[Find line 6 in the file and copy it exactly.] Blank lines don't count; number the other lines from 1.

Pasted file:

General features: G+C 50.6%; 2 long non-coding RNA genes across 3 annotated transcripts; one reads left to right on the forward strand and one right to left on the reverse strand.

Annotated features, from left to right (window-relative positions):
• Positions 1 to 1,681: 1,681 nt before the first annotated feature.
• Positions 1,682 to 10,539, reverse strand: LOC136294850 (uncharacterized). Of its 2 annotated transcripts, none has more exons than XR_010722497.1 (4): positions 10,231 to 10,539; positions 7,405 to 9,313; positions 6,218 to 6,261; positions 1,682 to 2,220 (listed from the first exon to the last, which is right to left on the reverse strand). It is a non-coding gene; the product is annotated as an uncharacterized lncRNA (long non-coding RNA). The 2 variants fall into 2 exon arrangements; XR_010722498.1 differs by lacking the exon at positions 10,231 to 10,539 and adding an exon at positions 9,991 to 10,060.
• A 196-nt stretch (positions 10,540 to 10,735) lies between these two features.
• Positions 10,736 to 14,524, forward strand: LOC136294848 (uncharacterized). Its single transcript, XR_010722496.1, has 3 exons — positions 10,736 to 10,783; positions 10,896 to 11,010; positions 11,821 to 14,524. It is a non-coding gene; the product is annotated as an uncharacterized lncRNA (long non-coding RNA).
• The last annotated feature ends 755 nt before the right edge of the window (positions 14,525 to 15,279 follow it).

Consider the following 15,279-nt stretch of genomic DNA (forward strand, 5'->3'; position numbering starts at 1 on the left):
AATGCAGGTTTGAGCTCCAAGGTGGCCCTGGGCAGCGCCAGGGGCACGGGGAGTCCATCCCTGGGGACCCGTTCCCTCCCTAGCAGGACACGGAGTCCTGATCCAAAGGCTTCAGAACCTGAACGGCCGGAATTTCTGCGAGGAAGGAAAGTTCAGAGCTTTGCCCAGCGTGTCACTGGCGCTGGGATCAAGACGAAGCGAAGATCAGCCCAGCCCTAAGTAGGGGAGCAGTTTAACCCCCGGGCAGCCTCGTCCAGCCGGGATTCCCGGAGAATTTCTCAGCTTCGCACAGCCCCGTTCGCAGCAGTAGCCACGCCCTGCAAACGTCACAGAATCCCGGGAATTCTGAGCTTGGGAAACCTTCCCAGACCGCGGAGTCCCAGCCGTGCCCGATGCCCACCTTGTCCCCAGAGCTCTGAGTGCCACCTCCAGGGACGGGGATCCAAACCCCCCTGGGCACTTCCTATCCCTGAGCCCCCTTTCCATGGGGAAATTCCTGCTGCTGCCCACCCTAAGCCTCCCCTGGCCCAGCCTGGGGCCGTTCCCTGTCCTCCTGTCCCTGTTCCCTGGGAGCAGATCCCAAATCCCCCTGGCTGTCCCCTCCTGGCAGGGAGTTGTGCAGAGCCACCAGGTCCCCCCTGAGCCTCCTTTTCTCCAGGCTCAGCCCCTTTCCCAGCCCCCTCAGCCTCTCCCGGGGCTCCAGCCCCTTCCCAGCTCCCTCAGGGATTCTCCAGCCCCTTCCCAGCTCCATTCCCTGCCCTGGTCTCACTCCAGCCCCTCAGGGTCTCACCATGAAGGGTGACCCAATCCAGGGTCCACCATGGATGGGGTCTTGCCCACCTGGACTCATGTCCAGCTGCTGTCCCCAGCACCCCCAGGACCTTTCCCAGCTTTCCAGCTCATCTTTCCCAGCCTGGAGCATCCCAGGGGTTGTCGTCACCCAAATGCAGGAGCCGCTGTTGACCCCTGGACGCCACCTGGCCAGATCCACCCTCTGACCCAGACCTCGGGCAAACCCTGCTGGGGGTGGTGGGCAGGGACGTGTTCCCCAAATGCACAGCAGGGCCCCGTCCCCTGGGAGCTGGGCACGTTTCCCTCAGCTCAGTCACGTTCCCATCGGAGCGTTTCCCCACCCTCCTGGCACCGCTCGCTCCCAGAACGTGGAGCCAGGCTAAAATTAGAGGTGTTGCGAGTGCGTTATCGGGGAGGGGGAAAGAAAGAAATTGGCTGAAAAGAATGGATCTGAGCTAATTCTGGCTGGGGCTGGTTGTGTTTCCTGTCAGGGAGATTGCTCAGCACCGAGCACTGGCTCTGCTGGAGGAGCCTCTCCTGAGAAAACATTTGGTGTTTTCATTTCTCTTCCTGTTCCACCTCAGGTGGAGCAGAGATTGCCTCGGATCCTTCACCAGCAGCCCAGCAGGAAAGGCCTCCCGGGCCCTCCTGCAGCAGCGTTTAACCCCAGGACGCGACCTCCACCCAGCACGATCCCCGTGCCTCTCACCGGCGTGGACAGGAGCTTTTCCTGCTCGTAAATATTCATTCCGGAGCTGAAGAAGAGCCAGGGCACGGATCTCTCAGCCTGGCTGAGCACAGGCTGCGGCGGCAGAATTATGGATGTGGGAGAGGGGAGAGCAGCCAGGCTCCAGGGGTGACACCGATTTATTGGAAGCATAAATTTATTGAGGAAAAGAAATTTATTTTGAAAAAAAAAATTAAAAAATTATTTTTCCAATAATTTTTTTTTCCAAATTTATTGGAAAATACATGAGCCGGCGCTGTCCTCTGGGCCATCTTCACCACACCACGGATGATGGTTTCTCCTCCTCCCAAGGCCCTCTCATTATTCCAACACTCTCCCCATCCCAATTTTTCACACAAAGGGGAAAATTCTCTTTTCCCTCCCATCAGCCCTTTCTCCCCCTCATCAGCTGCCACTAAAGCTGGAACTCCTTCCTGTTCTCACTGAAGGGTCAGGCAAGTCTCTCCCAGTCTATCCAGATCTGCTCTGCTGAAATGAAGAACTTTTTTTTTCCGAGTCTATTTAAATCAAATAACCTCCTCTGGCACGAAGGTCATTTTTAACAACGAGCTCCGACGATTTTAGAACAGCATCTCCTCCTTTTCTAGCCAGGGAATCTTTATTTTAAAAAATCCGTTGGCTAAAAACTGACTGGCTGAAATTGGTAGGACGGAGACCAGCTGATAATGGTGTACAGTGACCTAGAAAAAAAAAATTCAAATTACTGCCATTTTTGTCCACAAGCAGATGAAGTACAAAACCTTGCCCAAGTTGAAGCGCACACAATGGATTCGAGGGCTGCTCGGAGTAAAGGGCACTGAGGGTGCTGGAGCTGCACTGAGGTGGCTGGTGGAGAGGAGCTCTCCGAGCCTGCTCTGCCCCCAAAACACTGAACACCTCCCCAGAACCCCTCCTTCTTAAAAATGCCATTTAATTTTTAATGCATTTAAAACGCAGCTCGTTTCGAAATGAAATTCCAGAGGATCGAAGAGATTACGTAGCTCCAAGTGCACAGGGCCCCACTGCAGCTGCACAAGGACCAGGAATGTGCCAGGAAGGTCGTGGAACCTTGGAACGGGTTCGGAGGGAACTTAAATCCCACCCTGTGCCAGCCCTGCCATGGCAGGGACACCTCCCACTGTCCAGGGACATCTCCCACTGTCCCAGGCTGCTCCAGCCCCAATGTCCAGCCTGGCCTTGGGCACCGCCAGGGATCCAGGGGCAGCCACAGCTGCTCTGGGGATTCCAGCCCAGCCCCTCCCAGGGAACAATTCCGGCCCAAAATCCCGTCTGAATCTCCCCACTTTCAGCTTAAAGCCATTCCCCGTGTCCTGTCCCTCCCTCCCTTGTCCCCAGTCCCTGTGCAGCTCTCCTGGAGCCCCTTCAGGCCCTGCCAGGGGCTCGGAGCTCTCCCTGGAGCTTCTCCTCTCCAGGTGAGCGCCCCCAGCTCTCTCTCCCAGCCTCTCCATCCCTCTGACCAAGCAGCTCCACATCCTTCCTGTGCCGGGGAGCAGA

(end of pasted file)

• Positions 10,736 to 14,524, forward strand: LOC136294848 (uncharacterized). Its single transcript, XR_010722496.1, has 3 exons — positions 10,736 to 10,783; positions 10,896 to 11,010; positions 11,821 to 14,524. It is a non-coding gene; the product is annotated as an uncharacterized lncRNA (long non-coding RNA).